Hidden Gender Agenda in Hallmark Christmas Movies?

What bad could possibly be said about Hallmark Christmas movies–the channel that markets itself as feel-good TV at Christmas time? The real question is–what’s right about Hallmark TV?hallmark_2Capture

The first inkling of the negative messaging embedded in Hallmark movies, occurred to me a few years ago. It was the recurring theme of a successful professional woman, who found herself in a dream as a happy housewife with husband and children, at first yearning to return to her old self, but in the end happy to toss aside her “present” for the wedded bliss of the “future.”  That was followed by more than a few movies where every professional woman was unwed, in an unsatisfactory relationship or demonstrated a distinct lack Christmas spirit as she paid attention to work pressures, deadlines and other office-related predicaments. The heroine in those stories lived in a cold urban environment, typically New York City. Those movies were complemented by a series of movies where lonely single city dwellers gave up their digs for a solo country Christmas. In those movies the woman typically ended up falling in love with the strong country type–usually a handyman, plumber or toy shop owner.

For lawyers, the next in the series offers a landscape of feel-good movies that crossed every legal line imaginable with lowly secretaries, assistants, window dressers, and nannies (often an errant elf)  falling in love with their bosses, bosses brother or bosses male assistant. In half of those scenarios, the current girlfriend is a lackluster unspirited socialite, who gets dumped for the morally anchored but lowly secretary, housekeeper, hotel maid or nanny. Those are followed by nefarious land-grabbing developer movies who “steal” the deal of an aging Christmas tree farm, wonderland or town and extract a pound of flesh or worse, to un-seal the deal. Nevermind that the lawyers in those movies are portrayed as unsympathetic dumb slugs who can’t muster up the creative intelligence to negotiate the duped client’s way (its always a woman) out of the clearly unscrupulous contract.

Then there is the class of movies where a series of late twenty-something or early thirtysomething women can’t face their families and parents over the holidays without a date. Those offers solutions for these sad sack young women that range from making an intimate pact with total strangers they bump into on the street  (with whom they ultimately fall in love) to outright “boyfriend” kidnapping. There was one uncharacteristic exception to that class involving a prosecuting attorney who brings home a woman (state’s witness) in his custody awaiting an important trial where she is expected to testify against a crime boss. He parades her amidst his family on Christmas day as his girlfriend. She is loose, wears tight clothing all featuring fake animal fur and a variety of animal prints.  Each of the movies in this genre shares the common ending of coming clean to the families, only to have the main character eventually fall in love with their stranger dates or custodial witness.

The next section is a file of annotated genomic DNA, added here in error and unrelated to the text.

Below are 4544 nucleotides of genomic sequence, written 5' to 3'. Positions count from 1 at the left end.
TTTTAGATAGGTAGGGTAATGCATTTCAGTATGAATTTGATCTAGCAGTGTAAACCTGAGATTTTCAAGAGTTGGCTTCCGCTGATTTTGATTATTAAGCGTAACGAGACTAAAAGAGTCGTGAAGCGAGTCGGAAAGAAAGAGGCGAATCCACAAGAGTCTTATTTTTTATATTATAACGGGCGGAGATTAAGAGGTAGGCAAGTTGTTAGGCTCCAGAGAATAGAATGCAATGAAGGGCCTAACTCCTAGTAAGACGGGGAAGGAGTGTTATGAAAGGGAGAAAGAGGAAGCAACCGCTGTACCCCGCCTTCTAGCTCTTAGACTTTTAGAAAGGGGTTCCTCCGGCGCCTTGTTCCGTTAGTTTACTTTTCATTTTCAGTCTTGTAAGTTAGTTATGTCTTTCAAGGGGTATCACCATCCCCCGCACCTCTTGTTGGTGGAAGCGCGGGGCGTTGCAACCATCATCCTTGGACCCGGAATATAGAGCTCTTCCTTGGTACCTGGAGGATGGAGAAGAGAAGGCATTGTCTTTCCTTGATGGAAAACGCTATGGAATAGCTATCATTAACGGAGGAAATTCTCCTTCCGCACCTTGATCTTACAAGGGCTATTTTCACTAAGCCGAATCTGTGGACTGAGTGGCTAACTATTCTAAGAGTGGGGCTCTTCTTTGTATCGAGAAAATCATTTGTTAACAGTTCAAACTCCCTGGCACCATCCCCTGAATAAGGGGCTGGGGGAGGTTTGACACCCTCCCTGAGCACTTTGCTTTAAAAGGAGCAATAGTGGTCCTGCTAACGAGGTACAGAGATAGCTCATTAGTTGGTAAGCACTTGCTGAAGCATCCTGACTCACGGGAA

There are others–which no surprise loosely fit into one or all of the categories above, the stranger in the coffee shop who ends up being a Prince from Askovia. The handsome prince keeps his royal roots under wraps but nearly every story involves a stodgy butler, a pompous mother and occasionally an errant sibling (brother) who collects cars and blonds. These nearly all disparage those who do not demonstrate the requisite enthusiasm for Christmas who are,  by coincidence, from the ranks of higher economic or social status.

Lastly, there are the sad widower movies. These too cross lines across the genres already described. The widowers are left to raise a daughter while the widows are left behind by their deceased spouses to single-parent young sons. Each finds happiness with mom’s new love. The men saviors will compete against a rich city slicker but the fellow who works in a soup kitchen, is a kind stranger in an airport, cook or restaurant dishwasher, will win her heart out every time.